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Divorce FAQ

I’m planning to divorce and am already feeling overwhelmed by all of the detail. What are the basics of what I’m dealing with, and are they the kinds of things I can handle myself?

All Texas Divorces must include provisions for the allocation of marital property and debts. Marital property and debt issues are subject to the Texas community property system. The Court is required to make or approve a “just and right” division of the marital assets and debts. Sometimes this division is 50/50. Many times it is not. In appropriate cases, a Texas Court can render or approve the award of a larger share of the marital property or debt to one of the spouses. This is what is known as a disproportionate division of the marital estate.

The Court in a Texas Divorce is also required to make or approve provisions pertaining to any minor children of the marriage. This includes provisions for parental rights and duties, child custody (where and with whom the
children will reside), possession and access, child support, and children’s health care. These considerations are subject to a legal standard known as “the best interest of the child.”

If you and your spouse are unable to agree on marital property issues or parent-child provisions, the court will make those decisions for you. It’s as simple as that. In other words, the court overseeing your divorce has considerable power to decide the future of you and your divorcing spouse if the two of you are unable to reach an agreement. And no one without a law degree should handle his or her own divorce. Think of attorneys as tech help for legal situations. When a problem with your computer arises, you call tech help. When a problem with your life and rights come up, an experienced divorce and family lawyer is the best help you can have.

Can I sue for divorce on certain grounds? I’d like to know what my choices are.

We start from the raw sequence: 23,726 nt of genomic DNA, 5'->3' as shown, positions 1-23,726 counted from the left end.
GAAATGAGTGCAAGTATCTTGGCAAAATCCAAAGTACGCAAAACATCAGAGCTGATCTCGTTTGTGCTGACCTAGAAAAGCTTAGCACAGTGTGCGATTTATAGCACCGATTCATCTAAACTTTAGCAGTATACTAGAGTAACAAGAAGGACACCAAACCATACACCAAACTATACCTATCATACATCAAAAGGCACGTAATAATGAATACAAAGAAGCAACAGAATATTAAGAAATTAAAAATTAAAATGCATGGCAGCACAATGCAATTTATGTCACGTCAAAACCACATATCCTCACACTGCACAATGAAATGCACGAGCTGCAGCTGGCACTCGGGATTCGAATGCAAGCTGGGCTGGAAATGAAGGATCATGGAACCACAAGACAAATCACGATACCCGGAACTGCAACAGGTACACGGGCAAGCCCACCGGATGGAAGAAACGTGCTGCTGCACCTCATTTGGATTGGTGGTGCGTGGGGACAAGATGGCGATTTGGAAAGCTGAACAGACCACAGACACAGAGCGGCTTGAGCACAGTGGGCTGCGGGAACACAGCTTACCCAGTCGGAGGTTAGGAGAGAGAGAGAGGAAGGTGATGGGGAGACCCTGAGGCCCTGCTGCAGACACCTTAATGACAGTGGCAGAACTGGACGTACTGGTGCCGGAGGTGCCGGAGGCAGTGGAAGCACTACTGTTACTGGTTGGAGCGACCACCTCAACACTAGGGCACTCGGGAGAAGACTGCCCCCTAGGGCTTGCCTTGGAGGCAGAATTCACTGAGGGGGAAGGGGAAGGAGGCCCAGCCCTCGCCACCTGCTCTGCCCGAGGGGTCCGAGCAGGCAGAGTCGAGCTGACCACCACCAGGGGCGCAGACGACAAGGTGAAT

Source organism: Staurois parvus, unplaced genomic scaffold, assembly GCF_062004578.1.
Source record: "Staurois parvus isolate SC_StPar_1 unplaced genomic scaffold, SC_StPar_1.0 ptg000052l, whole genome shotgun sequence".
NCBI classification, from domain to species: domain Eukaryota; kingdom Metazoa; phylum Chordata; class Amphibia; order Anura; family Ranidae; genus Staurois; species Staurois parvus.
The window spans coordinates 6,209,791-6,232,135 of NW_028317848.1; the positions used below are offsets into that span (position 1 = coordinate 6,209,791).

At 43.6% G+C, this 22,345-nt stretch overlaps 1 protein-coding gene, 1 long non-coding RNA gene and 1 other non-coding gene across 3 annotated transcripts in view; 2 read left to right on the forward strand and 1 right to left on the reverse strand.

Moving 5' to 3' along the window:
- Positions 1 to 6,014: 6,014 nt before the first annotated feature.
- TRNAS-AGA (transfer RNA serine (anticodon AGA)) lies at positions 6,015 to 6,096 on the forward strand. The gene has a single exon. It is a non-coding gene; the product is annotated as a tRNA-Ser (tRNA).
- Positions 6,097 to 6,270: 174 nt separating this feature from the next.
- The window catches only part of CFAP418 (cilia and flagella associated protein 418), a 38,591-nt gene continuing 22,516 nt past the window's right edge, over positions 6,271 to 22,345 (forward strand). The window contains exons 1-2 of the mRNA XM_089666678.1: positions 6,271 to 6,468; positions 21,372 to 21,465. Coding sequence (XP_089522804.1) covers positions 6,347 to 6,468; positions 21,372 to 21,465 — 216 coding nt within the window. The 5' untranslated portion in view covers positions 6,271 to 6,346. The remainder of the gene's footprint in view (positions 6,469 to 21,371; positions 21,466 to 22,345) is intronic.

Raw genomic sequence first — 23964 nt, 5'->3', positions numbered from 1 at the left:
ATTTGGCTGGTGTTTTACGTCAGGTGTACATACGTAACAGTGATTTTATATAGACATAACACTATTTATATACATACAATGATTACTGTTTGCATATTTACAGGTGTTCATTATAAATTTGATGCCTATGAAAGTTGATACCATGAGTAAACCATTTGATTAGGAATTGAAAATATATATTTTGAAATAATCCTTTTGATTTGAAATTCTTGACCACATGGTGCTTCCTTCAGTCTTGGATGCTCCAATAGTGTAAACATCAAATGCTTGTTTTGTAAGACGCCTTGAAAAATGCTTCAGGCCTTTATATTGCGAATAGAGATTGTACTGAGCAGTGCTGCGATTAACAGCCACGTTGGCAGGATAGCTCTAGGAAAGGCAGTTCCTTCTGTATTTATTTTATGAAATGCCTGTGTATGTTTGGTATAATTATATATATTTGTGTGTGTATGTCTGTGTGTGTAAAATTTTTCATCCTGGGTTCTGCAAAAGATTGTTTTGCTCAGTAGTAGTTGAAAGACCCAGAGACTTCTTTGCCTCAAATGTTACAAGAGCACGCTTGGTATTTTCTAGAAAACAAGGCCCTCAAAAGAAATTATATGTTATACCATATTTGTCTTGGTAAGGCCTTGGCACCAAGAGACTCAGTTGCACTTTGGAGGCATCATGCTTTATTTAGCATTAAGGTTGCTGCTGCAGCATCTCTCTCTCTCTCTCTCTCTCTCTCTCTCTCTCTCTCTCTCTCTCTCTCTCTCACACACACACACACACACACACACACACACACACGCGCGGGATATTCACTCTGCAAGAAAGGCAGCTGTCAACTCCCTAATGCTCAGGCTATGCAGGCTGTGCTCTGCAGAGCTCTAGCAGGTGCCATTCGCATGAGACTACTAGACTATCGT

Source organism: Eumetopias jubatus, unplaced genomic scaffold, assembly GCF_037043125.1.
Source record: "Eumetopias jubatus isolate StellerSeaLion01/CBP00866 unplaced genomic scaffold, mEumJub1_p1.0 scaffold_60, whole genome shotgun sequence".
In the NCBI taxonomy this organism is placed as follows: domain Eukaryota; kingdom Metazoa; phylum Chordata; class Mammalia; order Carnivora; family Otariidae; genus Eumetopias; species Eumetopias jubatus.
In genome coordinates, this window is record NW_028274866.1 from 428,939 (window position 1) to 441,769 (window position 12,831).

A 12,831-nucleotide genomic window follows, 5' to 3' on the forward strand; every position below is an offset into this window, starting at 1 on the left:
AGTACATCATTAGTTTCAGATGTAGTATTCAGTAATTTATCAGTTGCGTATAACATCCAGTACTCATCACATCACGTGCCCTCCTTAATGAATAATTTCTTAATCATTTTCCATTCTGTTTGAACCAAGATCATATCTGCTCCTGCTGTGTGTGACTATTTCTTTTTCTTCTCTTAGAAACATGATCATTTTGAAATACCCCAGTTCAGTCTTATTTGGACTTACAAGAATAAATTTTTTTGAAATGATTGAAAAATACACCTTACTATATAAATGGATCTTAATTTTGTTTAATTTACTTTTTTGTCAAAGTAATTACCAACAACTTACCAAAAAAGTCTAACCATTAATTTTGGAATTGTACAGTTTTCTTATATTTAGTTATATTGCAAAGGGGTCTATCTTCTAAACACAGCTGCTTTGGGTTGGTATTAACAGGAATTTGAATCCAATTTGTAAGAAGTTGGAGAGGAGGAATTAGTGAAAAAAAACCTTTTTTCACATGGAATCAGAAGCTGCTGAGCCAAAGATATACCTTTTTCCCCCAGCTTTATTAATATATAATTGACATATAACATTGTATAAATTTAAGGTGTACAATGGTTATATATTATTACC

Most divorces in Texas are filed on the basis of “no-fault” grounds or allegations. In Texas, the most common “no fault” grounds for divorce are based on what is known as insupportability. What this basically means is that one of the spouses or both spouses no longer wish to remain married. Meanwhile, in addition to these “no fault” grounds for divorce, Texas also allows for divorces filed on account of alleged adultery, cruelty, felony conviction and abandonment.

What if I’m filed against first? Is there a strategy in responding or not responding right away?

In most cases, it does not matter who files first. After all, a Texas court having jurisdiction over the spouses has the authority to grant a divorce, and make appropriate orders, regardless of which spouse files first.

However, if you are served with notice of a divorce filed by your spouse, it is vitally important that you and your attorney file a timely response with the court. Texas law prescribes specific deadlines for responding to civil lawsuits, including divorce. Failure to timely respond to a divorce could result in a default judgment being entered against you. With a default judgment, the court is only hearing your spouse’s side of the story – and not your own. that increases the chances that your soon-to-be former spouse could be awarded more than what he or she would typically receive.

What happens if there is an action for divorce pending in another county?

If the spouses are separated and residing in separate counties, then Texas law permits the divorce to be filed in either spouse’s county of residence. However, Texas also requires that an individual must have been residing in that county for at least 90 days prior to the date that the divorce is filed in that county. Our law firm can review the facts of your case to determine whether the case has been filed in the proper county, or to otherwise make recommendations as to filing strategies and responses. This can be a highly complicated issue. Anyone struggling with it should come in and talk to our law firm — the sooner, the better.

There are lots of fill-in-the-blank divorce forms available online. Do I really need an attorney to handle my divorce? I have a pretty limited budget.

On-line divorce forms appear to provide a simple and inexpensive way to obtain a divorce. The problem with many of these forms is that they can be unsuited to the specific and unique needs of your case. The fact of the matter is that a divorce decree will be one of the most important legal documents affecting your adult life.

The financial risks or unsuitable parent-child provision arising from poorly drafted on-line divorce forms could be devastating. Even with an uncontested divorce, you want binding legal documentation that covers every contingency and the family law attorney drafting it to be standing by if things go “sideways” for some reason, in the future. We should discuss what can go right and wrong in the coming days and weeks. That’s what your initial consultation is for.

Answers To All Of Your Divorce Questions

If you have questions or wish to speak with an attorney, call our office at 281-369-8665 or send us an email to schedule an appointment. Law Thompson, P.C., has its office in Houston, and we represent clients in Harris County, Montgomery County and additional counties.